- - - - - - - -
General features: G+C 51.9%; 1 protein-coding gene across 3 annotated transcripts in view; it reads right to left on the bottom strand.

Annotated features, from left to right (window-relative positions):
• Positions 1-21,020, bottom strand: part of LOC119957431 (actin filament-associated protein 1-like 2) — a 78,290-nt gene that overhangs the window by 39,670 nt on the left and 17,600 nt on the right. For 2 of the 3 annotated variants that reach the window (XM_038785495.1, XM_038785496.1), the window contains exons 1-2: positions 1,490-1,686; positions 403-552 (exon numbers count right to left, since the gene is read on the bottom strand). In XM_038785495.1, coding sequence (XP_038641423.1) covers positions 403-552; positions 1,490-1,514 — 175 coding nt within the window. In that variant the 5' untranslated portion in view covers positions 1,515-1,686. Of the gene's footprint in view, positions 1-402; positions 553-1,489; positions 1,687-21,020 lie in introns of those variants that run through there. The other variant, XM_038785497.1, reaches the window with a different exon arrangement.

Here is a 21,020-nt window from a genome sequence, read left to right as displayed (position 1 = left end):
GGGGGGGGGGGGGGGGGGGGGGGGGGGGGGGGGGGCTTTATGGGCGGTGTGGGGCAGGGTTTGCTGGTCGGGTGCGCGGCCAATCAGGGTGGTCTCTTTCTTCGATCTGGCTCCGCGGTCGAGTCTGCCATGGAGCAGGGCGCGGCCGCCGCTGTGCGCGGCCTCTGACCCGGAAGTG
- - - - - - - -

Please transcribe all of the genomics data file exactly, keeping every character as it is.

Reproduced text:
General features: G+C 51.9%; 1 protein-coding gene across 3 annotated transcripts in view; it reads right to left on the bottom strand.

Annotated features, from left to right (window-relative positions):
• Positions 1-21,020, bottom strand: part of LOC119957431 (actin filament-associated protein 1-like 2) — a 78,290-nt gene that overhangs the window by 39,670 nt on the left and 17,600 nt on the right. For 2 of the 3 annotated variants that reach the window (XM_038785495.1, XM_038785496.1), the window contains exons 1-2: positions 1,490-1,686; positions 403-552 (exon numbers count right to left, since the gene is read on the bottom strand). In XM_038785495.1, coding sequence (XP_038641423.1) covers positions 403-552; positions 1,490-1,514 — 175 coding nt within the window. In that variant the 5' untranslated portion in view covers positions 1,515-1,686. Of the gene's footprint in view, positions 1-402; positions 553-1,489; positions 1,687-21,020 lie in introns of those variants that run through there. The other variant, XM_038785497.1, reaches the window with a different exon arrangement.

Here is a 21,020-nt window from a genome sequence, read left to right as displayed (position 1 = left end):
GGGGGGGGGGGGGGGGGGGGGGGGGGGGGGGGGGGCTTTATGGGCGGTGTGGGGCAGGGTTTGCTGGTCGGGTGCGCGGCCAATCAGGGTGGTCTCTTTCTTCGATCTGGCTCCGCGGTCGAGTCTGCCATGGAGCAGGGCGCGGCCGCCGCTGTGCGCGGCCTCTGACCCGGAAGTG